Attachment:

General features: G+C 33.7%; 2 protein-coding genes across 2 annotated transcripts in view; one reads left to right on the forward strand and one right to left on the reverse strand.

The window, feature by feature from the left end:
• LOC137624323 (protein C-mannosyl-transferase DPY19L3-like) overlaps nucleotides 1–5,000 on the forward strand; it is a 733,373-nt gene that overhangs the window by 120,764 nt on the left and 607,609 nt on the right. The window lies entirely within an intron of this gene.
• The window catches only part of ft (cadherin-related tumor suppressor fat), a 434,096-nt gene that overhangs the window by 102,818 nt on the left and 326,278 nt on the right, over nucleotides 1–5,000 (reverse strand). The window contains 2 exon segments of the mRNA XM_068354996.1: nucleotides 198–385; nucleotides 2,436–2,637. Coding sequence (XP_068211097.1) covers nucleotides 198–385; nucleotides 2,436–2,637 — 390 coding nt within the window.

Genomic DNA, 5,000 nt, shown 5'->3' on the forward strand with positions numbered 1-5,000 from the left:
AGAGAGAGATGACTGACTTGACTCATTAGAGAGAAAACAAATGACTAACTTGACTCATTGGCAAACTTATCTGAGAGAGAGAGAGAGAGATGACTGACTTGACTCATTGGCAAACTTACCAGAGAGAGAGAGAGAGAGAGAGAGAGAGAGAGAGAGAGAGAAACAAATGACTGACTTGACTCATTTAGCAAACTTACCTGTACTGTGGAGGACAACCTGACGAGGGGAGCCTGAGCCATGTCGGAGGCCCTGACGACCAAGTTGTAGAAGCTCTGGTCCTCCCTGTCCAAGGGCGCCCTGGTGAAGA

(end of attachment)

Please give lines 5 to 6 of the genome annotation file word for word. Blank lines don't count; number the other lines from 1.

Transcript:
Genomic DNA, 5,000 nt, shown 5'->3' on the forward strand with positions numbered 1-5,000 from the left:
AGAGAGAGATGACTGACTTGACTCATTAGAGAGAAAACAAATGACTAACTTGACTCATTGGCAAACTTATCTGAGAGAGAGAGAGAGAGATGACTGACTTGACTCATTGGCAAACTTACCAGAGAGAGAGAGAGAGAGAGAGAGAGAGAGAGAGAGAGAGAAACAAATGACTGACTTGACTCATTTAGCAAACTTACCTGTACTGTGGAGGACAACCTGACGAGGGGAGCCTGAGCCATGTCGGAGGCCCTGACGACCAAGTTGTAGAAGCTCTGGTCCTCCCTGTCCAAGGGCGCCCTGGTGAAGA